Video: Australian cyclist, Kate Leeming tells learners of the Mondesa Youth Opportunities School in Swakopmund about her journey of more than 22 000 kilometres across Africa and shows them how the all-wheel drive system of her bicycle works. – Footage: Niël Terblanché
KATE Leeming, the Australian explorer and professional cyclist will start on the second leg of her historic journey from the mouth of the Kunene River to the mouth of the Orange River later today after stopping off at Swakomund for a few days rest.
While on her break in Swakopmund, Leeming visited two schools to speak to learners about motivation in the face of adversity and how she copes with the challenges on each of journeys. Her talk focussed mainly on her world first 22 040 kilometre journey from Point des Almadies in Senegal to Cape Hafun in Puntland, Somalia. On the map these two places represent the furthest western and eastern points on the African Continent.
On the journey Leeming did not just cycle straight across the continent. When she reached Chad she turned south and cycled through most of the countries in the western coast of Africa coming as far down as Namibia before starting back east and north through Zambia, Malawi, Tanzania and Kenya until she reached the coast in Puntland.
She visited and got know the Grade 7 learners from the Festus !Gonteb Primary School as well as learners form Mondesa Youth Opportunities School.
“Unsurprisingly, the students were very responsive and quizzed me with great questions,” she said.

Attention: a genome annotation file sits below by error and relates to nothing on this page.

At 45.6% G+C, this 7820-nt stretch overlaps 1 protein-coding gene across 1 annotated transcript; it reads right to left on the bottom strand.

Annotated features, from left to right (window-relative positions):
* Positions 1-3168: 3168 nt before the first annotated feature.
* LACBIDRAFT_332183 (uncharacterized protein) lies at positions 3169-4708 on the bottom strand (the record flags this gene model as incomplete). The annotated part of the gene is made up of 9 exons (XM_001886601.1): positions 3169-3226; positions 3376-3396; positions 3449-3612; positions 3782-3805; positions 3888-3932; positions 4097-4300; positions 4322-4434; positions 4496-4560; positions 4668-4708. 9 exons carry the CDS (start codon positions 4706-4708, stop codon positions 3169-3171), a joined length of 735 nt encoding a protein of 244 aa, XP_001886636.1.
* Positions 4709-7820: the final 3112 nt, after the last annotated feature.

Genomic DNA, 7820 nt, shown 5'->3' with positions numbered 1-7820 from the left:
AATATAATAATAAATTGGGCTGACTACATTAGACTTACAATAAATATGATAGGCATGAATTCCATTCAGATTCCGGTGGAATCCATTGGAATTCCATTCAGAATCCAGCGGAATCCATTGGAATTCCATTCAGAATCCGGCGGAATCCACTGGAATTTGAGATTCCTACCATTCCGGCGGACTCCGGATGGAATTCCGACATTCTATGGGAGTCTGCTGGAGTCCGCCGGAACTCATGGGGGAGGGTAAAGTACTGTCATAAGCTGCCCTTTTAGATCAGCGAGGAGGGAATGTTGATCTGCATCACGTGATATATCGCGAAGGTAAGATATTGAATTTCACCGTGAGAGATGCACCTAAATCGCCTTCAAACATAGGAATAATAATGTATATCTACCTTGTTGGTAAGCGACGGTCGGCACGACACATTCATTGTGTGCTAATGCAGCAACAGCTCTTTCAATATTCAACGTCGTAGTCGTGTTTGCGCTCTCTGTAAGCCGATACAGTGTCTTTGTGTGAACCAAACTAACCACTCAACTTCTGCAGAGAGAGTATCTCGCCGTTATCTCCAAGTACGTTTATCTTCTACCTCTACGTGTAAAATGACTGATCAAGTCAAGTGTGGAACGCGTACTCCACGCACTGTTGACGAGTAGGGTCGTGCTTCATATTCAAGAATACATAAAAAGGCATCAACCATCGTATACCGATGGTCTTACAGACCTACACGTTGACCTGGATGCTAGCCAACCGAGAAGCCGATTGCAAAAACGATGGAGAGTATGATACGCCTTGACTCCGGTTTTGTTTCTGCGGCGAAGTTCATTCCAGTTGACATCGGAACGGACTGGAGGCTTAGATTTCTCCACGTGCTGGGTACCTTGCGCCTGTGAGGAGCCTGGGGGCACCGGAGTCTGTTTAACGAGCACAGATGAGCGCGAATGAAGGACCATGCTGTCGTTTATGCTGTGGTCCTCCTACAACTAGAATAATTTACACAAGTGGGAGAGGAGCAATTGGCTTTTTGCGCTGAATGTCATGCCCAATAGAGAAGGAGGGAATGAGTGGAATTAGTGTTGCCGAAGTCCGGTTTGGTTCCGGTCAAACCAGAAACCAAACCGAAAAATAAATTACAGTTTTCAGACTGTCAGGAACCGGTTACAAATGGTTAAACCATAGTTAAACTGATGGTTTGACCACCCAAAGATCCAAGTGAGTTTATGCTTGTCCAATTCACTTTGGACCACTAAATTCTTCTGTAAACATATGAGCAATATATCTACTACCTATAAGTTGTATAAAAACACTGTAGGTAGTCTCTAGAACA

During her motivational talk Leeming also showed the students the mechanics of the special bicycle she is using on her current journey through Namibia. Through the innovation of an inventor in the United States of America, Leeming’s bicycle can be set to drive in both wheels while she is pedalling.
She told learners that the bicycle was developed as part of a project to develop an even more specialised bicycle that she aims to use to cycle across Antarctica.
“No other person in the world has ever used a bicycle to cross the planet’s southernmost continent and I need the best possible equipment to make sure that the journey can be done successfully.”
She said that she is using the journey down the Namibian coastline to gain experience in the sand because it will aid her when she tackles the ice and snow of Antarctica.
The motivational talks with learners is part of Leeming’s secondary project which entails enhancing education opportunities for marginalised learners that often have to cope with s a lot of adversity in their lives through the Breaking the Cycle: Education program.
After a few days rest Leeming is ready to set off on the second part of her journey to the mouth of the Orange River. Ahead of her is the Namib-Naukluft National Park and roughly 500 kilometres of beach and dunes until she reaches Lüderitz.
“It is going to be tough. There will be 500 kilometres or so of sand and no roads whatsoever until Lüderitz. This will be the longest, most remote part of the journey.”
The courageous Australian woman is the first person in history to attempt to cycle down the Namibian coast on the shore line from the Kunene River to the Orange River.